Overview of Columbia’s Electric Utility
Electricity is generated at a power station or power plant from fossil fuels or renewable resources. Approximately 90% of Columbia’s energy comes from sources outside the city. Once the power is generated, it has to be moved to where it is going to be used. Large amounts of power are transferred with electric transmission lines which feed into substations where transformers step down the power to lower voltages. From there, power is delivered to individual electric customers by distribution system.
Columbia Water & Light is responsible for construction and maintenance of transmission lines, substations and distribution lines. Our crews are available around the clock to repair unexpected problems as quickly as possible.
Electricity generation is the process of generating electric power from sources of primary energy. For electric utilities, it is the first process in the delivery of electricity to consumers. The other processes as transmission, distribution, energy storage and recovery using pumped-storage methods are normally carried out by the electric power industry. Electricity is most often generated at a power station by electromechanical generators, primarily driven by heat engines fueled by combustion or nuclear fission but also by other means such as the kinetic energy of flowing water and wind.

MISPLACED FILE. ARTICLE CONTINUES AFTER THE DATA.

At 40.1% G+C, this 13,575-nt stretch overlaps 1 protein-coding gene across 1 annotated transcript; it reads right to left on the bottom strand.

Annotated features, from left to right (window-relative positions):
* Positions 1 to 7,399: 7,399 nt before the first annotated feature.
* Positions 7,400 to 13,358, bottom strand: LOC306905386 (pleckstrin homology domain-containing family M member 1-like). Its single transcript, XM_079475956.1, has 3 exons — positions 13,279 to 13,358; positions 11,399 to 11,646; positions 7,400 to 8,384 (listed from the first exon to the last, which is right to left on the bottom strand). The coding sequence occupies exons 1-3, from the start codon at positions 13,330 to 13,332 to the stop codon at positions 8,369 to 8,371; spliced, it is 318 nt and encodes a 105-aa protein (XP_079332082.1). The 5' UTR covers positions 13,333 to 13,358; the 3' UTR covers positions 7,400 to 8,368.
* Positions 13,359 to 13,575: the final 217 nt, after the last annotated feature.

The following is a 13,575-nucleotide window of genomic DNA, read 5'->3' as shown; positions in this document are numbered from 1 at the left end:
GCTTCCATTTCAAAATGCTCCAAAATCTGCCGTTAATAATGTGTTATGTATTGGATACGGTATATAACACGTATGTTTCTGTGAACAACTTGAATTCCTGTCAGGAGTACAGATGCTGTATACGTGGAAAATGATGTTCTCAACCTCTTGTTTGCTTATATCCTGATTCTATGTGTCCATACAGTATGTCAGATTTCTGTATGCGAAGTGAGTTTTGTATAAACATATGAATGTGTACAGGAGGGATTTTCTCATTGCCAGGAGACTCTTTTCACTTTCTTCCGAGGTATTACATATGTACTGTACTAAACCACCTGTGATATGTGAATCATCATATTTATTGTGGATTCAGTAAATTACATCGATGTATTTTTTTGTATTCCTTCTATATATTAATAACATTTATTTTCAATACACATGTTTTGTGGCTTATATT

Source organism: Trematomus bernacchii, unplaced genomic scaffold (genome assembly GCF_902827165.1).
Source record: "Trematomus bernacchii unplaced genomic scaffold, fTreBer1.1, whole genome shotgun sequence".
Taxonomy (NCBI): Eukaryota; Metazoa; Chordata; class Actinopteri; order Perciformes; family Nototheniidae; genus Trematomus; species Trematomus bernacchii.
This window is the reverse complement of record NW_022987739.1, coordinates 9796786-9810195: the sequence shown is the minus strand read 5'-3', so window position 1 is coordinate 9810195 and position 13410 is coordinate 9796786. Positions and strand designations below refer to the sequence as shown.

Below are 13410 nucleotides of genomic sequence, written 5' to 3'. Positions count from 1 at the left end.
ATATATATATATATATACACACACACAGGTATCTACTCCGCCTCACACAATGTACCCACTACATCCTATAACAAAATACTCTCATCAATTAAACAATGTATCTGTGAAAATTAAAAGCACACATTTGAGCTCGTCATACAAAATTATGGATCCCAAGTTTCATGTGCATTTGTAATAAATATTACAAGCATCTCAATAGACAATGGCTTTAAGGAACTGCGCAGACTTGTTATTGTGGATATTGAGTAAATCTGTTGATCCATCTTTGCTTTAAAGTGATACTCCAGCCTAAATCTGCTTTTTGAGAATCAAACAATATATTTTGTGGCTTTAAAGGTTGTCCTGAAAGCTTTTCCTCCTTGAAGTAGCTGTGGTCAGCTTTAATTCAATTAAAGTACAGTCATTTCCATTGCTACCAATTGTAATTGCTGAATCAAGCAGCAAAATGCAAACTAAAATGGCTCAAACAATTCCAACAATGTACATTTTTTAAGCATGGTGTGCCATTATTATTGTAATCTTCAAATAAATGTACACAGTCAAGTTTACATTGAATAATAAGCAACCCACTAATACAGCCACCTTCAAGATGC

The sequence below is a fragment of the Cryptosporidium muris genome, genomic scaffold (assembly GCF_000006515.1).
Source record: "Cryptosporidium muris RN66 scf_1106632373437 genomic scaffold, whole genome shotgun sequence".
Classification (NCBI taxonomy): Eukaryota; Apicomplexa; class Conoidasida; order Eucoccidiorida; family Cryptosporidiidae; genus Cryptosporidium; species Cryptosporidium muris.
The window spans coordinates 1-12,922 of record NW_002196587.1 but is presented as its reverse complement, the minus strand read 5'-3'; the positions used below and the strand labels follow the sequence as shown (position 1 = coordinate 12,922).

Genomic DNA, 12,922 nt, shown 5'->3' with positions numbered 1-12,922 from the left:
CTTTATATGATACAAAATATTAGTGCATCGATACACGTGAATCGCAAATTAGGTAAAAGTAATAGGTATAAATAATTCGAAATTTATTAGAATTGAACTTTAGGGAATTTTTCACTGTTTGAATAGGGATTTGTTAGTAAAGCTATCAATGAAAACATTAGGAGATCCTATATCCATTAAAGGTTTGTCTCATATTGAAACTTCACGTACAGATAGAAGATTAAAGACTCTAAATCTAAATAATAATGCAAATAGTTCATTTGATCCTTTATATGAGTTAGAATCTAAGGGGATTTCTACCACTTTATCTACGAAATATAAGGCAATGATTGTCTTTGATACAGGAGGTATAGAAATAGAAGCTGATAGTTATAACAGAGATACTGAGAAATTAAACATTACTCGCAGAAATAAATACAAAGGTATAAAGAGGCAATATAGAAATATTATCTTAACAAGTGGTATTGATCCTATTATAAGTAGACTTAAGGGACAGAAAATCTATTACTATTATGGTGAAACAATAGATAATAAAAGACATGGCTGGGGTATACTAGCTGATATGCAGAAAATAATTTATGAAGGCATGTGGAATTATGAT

The electric transmission network delivers electricity to Columbia’s grid from outside suppliers. Columbia Water & Light is in the control area of the Midcontinent System Operator (MISO). MISO is an independent system operator that controls the flow of electricity in northern part of the Midwest.
See Facilities Connection Requirements for Transmission and Generation Interconnections.